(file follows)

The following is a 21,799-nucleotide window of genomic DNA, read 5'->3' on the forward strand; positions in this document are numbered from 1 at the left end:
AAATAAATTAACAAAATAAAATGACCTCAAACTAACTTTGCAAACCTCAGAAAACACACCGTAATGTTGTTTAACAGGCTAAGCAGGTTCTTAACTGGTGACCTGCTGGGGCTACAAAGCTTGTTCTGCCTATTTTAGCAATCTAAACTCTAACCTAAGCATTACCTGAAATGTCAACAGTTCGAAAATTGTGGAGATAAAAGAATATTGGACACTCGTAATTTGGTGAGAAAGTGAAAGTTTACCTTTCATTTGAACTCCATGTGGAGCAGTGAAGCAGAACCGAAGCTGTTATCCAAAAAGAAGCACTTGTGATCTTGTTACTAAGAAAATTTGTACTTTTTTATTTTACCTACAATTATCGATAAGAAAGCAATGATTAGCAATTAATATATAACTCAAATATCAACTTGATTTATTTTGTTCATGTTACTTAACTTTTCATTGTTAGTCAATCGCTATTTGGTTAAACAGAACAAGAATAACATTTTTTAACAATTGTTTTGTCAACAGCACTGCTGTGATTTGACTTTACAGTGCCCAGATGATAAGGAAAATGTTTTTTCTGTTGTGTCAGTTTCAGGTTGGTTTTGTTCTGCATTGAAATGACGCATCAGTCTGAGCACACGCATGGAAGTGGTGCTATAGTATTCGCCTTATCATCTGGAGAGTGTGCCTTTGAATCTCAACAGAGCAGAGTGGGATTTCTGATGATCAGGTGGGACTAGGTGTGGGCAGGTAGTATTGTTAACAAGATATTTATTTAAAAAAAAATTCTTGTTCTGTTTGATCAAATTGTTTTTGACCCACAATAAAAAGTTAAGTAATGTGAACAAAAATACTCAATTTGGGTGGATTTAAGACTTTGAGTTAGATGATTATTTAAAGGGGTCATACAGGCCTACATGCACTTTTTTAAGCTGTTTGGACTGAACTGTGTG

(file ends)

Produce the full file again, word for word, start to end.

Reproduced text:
The following is a 21,799-nucleotide window of genomic DNA, read 5'->3' on the forward strand; positions in this document are numbered from 1 at the left end:
AAATAAATTAACAAAATAAAATGACCTCAAACTAACTTTGCAAACCTCAGAAAACACACCGTAATGTTGTTTAACAGGCTAAGCAGGTTCTTAACTGGTGACCTGCTGGGGCTACAAAGCTTGTTCTGCCTATTTTAGCAATCTAAACTCTAACCTAAGCATTACCTGAAATGTCAACAGTTCGAAAATTGTGGAGATAAAAGAATATTGGACACTCGTAATTTGGTGAGAAAGTGAAAGTTTACCTTTCATTTGAACTCCATGTGGAGCAGTGAAGCAGAACCGAAGCTGTTATCCAAAAAGAAGCACTTGTGATCTTGTTACTAAGAAAATTTGTACTTTTTTATTTTACCTACAATTATCGATAAGAAAGCAATGATTAGCAATTAATATATAACTCAAATATCAACTTGATTTATTTTGTTCATGTTACTTAACTTTTCATTGTTAGTCAATCGCTATTTGGTTAAACAGAACAAGAATAACATTTTTTAACAATTGTTTTGTCAACAGCACTGCTGTGATTTGACTTTACAGTGCCCAGATGATAAGGAAAATGTTTTTTCTGTTGTGTCAGTTTCAGGTTGGTTTTGTTCTGCATTGAAATGACGCATCAGTCTGAGCACACGCATGGAAGTGGTGCTATAGTATTCGCCTTATCATCTGGAGAGTGTGCCTTTGAATCTCAACAGAGCAGAGTGGGATTTCTGATGATCAGGTGGGACTAGGTGTGGGCAGGTAGTATTGTTAACAAGATATTTATTTAAAAAAAAATTCTTGTTCTGTTTGATCAAATTGTTTTTGACCCACAATAAAAAGTTAAGTAATGTGAACAAAAATACTCAATTTGGGTGGATTTAAGACTTTGAGTTAGATGATTATTTAAAGGGGTCATACAGGCCTACATGCACTTTTTTAAGCTGTTTGGACTGAACTGTGTG